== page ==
The results were striking.
“I almost fainted when I saw some of those,” Arnett said of similar drawings.
Arnett said the exercise demonstrates the importance of detail in writing, and it’s a way to engage pupils in activity.
“It’s more valuable (to students) than a letter grade. The feedback to them is tremendous,” Arnett said. “What they produced was far greater than what they were going to do for me just because it was an assignment.”
Although Monster Project may seem frivolous compared to traditional education techniques, Arnett said it fits perfectly into the curriculum.
“I discovered I can cover every one of the curriculum objectives doing something like this,” Arnett said. “It’s just in a different way.”
Arnett is aware that innovative teaching techniques must deliver measurable results.
“If I send my kids on and they all bomb the (Colorado Student Assessment Program tests), then I’ve got to quit doing this,” she said. “But, I know they’re not going to (fail) because we give other tests. … I’m keeping a very close eye on their academic progress to make sure that what I’m doing is meeting the same need as going through the reading book, for example.”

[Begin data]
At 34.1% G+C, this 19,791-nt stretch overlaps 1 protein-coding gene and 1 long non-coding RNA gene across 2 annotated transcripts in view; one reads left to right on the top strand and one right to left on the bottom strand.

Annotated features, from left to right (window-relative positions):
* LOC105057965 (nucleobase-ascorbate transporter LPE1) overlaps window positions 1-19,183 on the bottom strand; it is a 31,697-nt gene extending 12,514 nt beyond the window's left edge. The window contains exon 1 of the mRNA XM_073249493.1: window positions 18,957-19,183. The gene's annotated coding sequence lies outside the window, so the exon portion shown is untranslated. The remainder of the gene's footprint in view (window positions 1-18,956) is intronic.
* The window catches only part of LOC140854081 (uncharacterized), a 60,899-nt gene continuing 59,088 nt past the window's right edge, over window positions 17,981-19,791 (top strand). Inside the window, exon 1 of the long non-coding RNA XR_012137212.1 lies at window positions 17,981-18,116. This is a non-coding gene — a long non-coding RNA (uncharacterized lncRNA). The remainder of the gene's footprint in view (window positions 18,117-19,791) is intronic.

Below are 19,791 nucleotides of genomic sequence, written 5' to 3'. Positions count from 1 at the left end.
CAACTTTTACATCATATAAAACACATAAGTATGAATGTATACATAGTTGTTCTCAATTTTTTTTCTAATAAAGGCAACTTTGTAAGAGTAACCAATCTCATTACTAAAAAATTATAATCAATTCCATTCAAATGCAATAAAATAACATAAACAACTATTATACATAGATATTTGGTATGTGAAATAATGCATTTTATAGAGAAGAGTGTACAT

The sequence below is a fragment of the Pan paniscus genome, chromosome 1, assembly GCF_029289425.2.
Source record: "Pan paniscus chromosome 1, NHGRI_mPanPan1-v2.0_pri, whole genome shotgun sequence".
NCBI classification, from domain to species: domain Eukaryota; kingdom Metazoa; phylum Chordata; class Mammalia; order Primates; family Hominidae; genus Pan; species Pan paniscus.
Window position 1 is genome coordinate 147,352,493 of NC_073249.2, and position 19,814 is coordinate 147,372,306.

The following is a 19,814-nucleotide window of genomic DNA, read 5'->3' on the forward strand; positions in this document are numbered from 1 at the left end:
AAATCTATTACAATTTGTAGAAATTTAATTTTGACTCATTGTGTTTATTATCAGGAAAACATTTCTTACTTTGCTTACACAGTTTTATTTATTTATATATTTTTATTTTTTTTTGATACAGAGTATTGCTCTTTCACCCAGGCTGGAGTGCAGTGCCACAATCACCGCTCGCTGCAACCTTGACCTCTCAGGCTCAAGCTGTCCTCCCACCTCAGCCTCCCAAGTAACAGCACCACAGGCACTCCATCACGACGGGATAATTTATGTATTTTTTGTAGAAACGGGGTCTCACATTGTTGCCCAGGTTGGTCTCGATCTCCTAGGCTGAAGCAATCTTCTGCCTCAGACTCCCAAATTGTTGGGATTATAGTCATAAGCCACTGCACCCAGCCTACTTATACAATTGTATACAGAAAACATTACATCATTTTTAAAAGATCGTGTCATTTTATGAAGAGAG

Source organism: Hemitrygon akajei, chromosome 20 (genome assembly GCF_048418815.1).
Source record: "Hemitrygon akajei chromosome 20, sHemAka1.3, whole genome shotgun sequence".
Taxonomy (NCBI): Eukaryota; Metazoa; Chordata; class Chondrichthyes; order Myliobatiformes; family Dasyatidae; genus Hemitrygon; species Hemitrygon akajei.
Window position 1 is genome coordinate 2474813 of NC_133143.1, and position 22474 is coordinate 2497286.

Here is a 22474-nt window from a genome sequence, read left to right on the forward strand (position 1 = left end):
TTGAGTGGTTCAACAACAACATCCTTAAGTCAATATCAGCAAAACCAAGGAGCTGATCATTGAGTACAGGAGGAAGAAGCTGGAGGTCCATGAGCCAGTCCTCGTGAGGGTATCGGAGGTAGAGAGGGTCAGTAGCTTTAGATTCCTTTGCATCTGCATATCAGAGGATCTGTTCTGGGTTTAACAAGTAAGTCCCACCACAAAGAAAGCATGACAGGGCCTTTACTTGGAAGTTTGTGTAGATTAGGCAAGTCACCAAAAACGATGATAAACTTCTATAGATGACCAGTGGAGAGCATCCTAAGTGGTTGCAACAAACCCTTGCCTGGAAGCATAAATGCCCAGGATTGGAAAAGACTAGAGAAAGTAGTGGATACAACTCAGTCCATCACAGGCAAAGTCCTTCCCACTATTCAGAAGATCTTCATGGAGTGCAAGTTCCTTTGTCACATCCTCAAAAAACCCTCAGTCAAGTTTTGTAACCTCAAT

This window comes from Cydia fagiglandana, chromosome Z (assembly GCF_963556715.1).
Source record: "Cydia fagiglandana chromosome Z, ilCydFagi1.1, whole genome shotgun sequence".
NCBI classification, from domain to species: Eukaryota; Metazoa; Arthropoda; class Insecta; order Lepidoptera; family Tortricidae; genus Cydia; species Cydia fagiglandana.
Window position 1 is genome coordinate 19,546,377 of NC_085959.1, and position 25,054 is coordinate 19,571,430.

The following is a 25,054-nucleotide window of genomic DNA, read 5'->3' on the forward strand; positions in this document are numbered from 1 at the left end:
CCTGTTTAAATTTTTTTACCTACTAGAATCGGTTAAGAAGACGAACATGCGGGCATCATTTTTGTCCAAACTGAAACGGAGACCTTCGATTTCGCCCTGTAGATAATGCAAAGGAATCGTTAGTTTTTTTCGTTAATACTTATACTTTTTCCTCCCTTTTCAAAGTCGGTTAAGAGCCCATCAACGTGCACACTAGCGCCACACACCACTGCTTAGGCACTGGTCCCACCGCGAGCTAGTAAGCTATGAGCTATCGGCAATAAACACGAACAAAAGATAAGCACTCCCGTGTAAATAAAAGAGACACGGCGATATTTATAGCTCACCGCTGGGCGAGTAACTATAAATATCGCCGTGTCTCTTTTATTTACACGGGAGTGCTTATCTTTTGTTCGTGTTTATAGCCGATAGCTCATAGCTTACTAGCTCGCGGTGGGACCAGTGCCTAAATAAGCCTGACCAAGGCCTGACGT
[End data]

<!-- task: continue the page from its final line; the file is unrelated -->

Joe Petrone, Moffat County School District superintendent, said the administration is open to learning more about the ideas that arose from the forum in South Africa.
“Any idea that advances teaching and learning, and that takes us to higher levels of student achievement is open to discussion and dialogue,” Petrone said. “How quickly it can take hold has to do with the whole notion of innovation, and making sure that we’re very clear in our expectations, and it’s focused on our mission and vision.”
Second-grader Christopher Maneotis said Arnett’s students are close with their counterparts in Lebanon.
“Kids in Beruit love us,” Maneotis said.
While Arnett acknowledges there are some differences between American and Lebanese cultures, she said she steers clear of illustrating those differences to her students. Instead, she prefers to let students interact at their own level.
Arnett’s students said they enjoy the new method of learning.
“It’s pretty cool to be able to communicate,” second-grader Jack Doane said. “We can learn all about the things they do in their country and their culture.”
Doane’s mother, Nancy Doane, is also supportive.
“It just opens up a whole new world for children, they think outside Craig, America,” she said. “He’s so knowledgeable about different cultures now, and I do think it’s thanks to Mrs. Arnett.”
Arnett said she hopes more teachers will take risks, and try to incorporate innovative techniques into classrooms.
“You have to make a choice that you’re going to jump in with both feet and try things a different way and hope the outcome is good,” she said.
“And, it has been with me. I’ve had great success with these kids.”